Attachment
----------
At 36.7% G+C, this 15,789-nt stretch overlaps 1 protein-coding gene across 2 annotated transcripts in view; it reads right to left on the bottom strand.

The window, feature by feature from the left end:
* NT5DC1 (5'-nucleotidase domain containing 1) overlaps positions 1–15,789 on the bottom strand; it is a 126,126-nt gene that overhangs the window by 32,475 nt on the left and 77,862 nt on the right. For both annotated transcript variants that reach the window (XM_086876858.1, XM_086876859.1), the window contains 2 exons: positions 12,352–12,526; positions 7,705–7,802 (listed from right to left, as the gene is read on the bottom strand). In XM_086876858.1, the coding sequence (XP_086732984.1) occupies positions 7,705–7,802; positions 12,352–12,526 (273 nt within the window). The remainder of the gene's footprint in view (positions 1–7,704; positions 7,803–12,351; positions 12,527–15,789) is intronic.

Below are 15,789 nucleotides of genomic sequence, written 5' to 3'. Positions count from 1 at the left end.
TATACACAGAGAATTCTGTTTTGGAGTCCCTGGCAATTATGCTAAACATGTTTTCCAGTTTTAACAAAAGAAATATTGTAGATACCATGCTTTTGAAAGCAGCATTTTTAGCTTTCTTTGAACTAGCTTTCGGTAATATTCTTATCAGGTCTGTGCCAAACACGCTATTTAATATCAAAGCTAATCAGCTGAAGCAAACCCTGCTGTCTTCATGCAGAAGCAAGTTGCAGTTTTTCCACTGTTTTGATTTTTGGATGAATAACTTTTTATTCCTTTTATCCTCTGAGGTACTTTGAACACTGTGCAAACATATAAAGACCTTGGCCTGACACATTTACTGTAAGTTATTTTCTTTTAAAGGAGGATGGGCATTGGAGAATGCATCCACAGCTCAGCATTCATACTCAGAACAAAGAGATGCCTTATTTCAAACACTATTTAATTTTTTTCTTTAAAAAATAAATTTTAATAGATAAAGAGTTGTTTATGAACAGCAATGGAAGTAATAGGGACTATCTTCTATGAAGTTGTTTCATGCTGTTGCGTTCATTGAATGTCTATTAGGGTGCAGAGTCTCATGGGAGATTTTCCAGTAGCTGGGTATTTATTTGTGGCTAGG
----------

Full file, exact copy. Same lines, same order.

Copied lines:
At 36.7% G+C, this 15,789-nt stretch overlaps 1 protein-coding gene across 2 annotated transcripts in view; it reads right to left on the bottom strand.

The window, feature by feature from the left end:
* NT5DC1 (5'-nucleotidase domain containing 1) overlaps positions 1–15,789 on the bottom strand; it is a 126,126-nt gene that overhangs the window by 32,475 nt on the left and 77,862 nt on the right. For both annotated transcript variants that reach the window (XM_086876858.1, XM_086876859.1), the window contains 2 exons: positions 12,352–12,526; positions 7,705–7,802 (listed from right to left, as the gene is read on the bottom strand). In XM_086876858.1, the coding sequence (XP_086732984.1) occupies positions 7,705–7,802; positions 12,352–12,526 (273 nt within the window). The remainder of the gene's footprint in view (positions 1–7,704; positions 7,803–12,351; positions 12,527–15,789) is intronic.

Below are 15,789 nucleotides of genomic sequence, written 5' to 3'. Positions count from 1 at the left end.
TATACACAGAGAATTCTGTTTTGGAGTCCCTGGCAATTATGCTAAACATGTTTTCCAGTTTTAACAAAAGAAATATTGTAGATACCATGCTTTTGAAAGCAGCATTTTTAGCTTTCTTTGAACTAGCTTTCGGTAATATTCTTATCAGGTCTGTGCCAAACACGCTATTTAATATCAAAGCTAATCAGCTGAAGCAAACCCTGCTGTCTTCATGCAGAAGCAAGTTGCAGTTTTTCCACTGTTTTGATTTTTGGATGAATAACTTTTTATTCCTTTTATCCTCTGAGGTACTTTGAACACTGTGCAAACATATAAAGACCTTGGCCTGACACATTTACTGTAAGTTATTTTCTTTTAAAGGAGGATGGGCATTGGAGAATGCATCCACAGCTCAGCATTCATACTCAGAACAAAGAGATGCCTTATTTCAAACACTATTTAATTTTTTTCTTTAAAAAATAAATTTTAATAGATAAAGAGTTGTTTATGAACAGCAATGGAAGTAATAGGGACTATCTTCTATGAAGTTGTTTCATGCTGTTGCGTTCATTGAATGTCTATTAGGGTGCAGAGTCTCATGGGAGATTTTCCAGTAGCTGGGTATTTATTTGTGGCTAGG